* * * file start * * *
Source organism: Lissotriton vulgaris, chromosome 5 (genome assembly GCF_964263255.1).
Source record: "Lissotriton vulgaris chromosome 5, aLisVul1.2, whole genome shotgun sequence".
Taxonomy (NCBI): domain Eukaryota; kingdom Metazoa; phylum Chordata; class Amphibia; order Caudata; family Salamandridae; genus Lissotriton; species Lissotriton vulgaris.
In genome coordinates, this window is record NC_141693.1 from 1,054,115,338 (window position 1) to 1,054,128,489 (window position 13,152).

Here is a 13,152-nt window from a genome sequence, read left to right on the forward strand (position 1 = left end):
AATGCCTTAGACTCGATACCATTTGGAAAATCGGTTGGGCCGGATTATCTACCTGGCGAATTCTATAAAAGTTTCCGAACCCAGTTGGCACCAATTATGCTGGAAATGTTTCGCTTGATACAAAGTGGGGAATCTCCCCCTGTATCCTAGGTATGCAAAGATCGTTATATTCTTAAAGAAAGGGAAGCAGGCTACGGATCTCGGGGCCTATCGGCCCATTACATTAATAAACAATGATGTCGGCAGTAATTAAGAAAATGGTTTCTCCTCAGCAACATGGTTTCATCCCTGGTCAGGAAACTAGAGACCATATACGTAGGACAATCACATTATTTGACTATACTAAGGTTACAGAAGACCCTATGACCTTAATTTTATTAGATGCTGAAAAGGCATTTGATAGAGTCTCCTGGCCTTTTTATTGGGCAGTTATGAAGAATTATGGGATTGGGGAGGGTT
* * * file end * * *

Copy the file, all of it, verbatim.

Source organism: Lissotriton vulgaris, chromosome 5 (genome assembly GCF_964263255.1).
Source record: "Lissotriton vulgaris chromosome 5, aLisVul1.2, whole genome shotgun sequence".
Taxonomy (NCBI): domain Eukaryota; kingdom Metazoa; phylum Chordata; class Amphibia; order Caudata; family Salamandridae; genus Lissotriton; species Lissotriton vulgaris.
In genome coordinates, this window is record NC_141693.1 from 1,054,115,338 (window position 1) to 1,054,128,489 (window position 13,152).

Here is a 13,152-nt window from a genome sequence, read left to right on the forward strand (position 1 = left end):
AATGCCTTAGACTCGATACCATTTGGAAAATCGGTTGGGCCGGATTATCTACCTGGCGAATTCTATAAAAGTTTCCGAACCCAGTTGGCACCAATTATGCTGGAAATGTTTCGCTTGATACAAAGTGGGGAATCTCCCCCTGTATCCTAGGTATGCAAAGATCGTTATATTCTTAAAGAAAGGGAAGCAGGCTACGGATCTCGGGGCCTATCGGCCCATTACATTAATAAACAATGATGTCGGCAGTAATTAAGAAAATGGTTTCTCCTCAGCAACATGGTTTCATCCCTGGTCAGGAAACTAGAGACCATATACGTAGGACAATCACATTATTTGACTATACTAAGGTTACAGAAGACCCTATGACCTTAATTTTATTAGATGCTGAAAAGGCATTTGATAGAGTCTCCTGGCCTTTTTATTGGGCAGTTATGAAGAATTATGGGATTGGGGAGGGTT